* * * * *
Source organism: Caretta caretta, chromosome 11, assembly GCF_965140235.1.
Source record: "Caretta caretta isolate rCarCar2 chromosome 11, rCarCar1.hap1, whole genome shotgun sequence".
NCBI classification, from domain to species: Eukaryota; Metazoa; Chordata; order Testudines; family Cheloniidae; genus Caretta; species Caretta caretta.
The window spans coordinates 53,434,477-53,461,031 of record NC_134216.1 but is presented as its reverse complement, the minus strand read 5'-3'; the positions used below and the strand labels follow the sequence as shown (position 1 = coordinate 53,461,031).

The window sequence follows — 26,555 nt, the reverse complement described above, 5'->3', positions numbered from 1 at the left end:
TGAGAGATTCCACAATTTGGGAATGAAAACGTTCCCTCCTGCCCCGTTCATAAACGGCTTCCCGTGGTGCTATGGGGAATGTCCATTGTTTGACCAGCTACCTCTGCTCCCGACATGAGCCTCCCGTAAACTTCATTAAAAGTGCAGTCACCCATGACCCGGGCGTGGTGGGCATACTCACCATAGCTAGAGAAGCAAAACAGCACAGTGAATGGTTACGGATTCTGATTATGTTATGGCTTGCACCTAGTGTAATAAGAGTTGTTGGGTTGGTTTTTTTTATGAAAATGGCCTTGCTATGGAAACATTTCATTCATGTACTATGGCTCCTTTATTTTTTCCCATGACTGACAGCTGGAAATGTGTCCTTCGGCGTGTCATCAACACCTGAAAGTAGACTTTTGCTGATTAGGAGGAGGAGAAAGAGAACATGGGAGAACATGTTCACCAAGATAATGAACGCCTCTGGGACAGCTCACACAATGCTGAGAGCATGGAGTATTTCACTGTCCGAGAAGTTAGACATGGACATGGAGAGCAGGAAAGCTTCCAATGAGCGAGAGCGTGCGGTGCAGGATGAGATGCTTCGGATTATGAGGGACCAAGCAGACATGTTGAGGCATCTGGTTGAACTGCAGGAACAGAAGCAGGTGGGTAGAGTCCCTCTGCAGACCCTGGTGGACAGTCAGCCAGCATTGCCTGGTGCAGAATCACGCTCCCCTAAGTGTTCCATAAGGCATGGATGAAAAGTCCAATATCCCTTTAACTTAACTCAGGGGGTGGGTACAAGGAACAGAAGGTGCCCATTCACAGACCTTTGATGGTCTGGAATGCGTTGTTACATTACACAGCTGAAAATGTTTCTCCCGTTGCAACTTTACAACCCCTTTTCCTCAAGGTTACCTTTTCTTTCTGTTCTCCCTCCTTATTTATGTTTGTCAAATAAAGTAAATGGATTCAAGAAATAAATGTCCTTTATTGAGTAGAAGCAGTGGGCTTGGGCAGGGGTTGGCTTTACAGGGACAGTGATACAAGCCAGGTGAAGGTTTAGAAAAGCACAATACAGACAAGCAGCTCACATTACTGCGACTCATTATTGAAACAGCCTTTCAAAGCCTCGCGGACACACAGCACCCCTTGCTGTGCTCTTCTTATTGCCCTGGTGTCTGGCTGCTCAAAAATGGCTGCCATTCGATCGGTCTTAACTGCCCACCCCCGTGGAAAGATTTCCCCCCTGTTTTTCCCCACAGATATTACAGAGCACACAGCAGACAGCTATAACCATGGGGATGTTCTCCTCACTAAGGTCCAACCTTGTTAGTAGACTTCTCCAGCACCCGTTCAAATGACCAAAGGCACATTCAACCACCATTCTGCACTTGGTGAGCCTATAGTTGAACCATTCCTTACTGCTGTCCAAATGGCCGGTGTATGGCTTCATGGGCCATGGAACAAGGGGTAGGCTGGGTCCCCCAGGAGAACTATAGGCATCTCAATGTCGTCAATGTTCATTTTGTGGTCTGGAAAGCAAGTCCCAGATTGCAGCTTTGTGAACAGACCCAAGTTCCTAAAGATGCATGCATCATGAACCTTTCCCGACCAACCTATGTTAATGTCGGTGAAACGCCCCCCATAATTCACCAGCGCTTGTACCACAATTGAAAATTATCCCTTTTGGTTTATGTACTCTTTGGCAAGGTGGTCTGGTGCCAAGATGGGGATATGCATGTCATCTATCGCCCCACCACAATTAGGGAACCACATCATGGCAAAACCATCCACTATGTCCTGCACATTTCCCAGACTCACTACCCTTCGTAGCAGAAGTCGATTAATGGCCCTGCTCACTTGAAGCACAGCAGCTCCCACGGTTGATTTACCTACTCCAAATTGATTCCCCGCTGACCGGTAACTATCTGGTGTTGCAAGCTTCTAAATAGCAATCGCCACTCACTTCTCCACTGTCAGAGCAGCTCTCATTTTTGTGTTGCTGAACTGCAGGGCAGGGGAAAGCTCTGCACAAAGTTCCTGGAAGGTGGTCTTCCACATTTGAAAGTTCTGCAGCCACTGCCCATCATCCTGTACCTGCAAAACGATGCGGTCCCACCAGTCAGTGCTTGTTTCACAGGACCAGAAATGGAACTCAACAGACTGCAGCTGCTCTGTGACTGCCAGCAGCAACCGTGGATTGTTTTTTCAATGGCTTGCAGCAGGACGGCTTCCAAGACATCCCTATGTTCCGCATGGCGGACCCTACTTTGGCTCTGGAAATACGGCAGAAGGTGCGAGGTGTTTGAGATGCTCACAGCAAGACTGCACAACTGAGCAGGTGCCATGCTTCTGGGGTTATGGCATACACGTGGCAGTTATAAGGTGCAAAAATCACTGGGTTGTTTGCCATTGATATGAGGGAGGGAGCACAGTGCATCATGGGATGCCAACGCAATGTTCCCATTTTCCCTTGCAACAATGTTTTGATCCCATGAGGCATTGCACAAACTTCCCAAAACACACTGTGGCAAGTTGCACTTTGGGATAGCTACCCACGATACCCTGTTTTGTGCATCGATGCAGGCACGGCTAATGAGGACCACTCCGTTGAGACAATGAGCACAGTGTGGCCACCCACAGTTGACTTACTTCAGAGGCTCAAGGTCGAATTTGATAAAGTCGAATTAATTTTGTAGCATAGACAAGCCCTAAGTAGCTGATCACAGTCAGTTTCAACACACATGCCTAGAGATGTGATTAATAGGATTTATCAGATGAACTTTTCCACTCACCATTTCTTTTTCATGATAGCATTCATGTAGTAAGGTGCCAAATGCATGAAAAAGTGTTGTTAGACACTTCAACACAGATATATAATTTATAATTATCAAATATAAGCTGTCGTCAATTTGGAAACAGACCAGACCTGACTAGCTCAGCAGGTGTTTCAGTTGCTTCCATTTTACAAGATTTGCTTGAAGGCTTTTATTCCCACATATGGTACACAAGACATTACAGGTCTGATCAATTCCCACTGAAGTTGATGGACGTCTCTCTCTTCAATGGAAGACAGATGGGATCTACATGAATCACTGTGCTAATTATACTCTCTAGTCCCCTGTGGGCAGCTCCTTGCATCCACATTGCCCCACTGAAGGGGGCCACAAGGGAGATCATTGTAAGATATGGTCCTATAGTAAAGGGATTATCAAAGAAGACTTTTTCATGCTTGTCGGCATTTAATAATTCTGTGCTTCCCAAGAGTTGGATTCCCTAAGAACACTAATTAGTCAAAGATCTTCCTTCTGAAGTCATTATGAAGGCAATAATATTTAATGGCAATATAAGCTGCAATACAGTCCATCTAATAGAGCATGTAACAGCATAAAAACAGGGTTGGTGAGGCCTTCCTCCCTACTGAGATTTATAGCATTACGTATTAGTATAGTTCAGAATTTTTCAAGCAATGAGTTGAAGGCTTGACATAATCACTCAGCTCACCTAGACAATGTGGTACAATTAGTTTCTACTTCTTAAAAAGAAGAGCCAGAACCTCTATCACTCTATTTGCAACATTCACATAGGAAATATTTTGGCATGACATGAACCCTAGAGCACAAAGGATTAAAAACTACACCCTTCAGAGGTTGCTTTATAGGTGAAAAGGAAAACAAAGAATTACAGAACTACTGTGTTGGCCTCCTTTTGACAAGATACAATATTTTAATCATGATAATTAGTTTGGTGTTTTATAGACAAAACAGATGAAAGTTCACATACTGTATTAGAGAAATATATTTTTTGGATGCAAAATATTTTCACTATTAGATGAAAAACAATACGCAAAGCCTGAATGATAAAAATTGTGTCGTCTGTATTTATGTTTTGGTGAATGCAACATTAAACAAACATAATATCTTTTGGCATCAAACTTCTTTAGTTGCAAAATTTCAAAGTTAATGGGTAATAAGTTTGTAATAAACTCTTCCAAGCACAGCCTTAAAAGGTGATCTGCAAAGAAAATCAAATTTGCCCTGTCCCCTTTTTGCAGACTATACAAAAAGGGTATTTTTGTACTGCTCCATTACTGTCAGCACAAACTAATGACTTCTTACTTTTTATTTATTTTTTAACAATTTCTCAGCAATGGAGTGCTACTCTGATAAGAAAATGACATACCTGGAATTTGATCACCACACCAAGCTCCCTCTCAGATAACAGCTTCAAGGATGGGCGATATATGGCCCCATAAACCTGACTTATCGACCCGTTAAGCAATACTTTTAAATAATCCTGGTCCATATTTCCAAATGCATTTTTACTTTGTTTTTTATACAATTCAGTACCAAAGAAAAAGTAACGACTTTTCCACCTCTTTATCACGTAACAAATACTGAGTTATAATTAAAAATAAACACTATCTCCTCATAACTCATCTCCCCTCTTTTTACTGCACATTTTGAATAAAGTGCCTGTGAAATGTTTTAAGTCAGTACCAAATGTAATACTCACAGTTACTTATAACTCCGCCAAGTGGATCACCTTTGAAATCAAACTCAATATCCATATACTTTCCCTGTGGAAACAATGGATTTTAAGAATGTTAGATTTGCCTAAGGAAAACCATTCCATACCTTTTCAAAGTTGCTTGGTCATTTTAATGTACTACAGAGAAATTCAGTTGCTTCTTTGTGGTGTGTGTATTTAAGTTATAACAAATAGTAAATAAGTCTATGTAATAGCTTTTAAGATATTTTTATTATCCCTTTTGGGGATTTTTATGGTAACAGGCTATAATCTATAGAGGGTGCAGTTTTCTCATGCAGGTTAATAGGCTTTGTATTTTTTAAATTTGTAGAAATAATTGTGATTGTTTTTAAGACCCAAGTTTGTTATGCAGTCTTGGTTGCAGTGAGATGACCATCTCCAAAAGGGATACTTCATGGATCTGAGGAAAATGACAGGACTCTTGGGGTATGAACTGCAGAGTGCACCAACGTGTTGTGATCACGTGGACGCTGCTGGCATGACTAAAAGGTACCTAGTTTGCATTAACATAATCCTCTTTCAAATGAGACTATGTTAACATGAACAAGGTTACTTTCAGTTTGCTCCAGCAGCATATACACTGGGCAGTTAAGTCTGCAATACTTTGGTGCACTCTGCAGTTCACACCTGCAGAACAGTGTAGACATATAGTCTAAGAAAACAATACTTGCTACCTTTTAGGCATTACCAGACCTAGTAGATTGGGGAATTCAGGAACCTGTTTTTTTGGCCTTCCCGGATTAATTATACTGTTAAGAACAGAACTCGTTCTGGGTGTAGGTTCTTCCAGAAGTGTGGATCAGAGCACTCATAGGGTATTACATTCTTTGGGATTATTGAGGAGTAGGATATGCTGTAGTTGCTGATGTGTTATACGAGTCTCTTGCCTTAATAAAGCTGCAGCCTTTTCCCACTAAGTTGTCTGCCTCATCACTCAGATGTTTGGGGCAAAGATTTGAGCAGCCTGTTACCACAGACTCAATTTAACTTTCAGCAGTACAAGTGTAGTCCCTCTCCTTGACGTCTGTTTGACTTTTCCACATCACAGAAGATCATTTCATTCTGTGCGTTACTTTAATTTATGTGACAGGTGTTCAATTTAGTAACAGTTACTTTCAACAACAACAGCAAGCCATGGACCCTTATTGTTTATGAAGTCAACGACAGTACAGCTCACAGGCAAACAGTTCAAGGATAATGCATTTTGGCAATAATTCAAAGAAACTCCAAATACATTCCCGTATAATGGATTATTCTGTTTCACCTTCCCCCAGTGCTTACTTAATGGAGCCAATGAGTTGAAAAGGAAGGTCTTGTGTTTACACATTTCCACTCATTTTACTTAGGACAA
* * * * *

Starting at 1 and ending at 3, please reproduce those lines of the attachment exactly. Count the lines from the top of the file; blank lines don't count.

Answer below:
Source organism: Caretta caretta, chromosome 11, assembly GCF_965140235.1.
Source record: "Caretta caretta isolate rCarCar2 chromosome 11, rCarCar1.hap1, whole genome shotgun sequence".
NCBI classification, from domain to species: Eukaryota; Metazoa; Chordata; order Testudines; family Cheloniidae; genus Caretta; species Caretta caretta.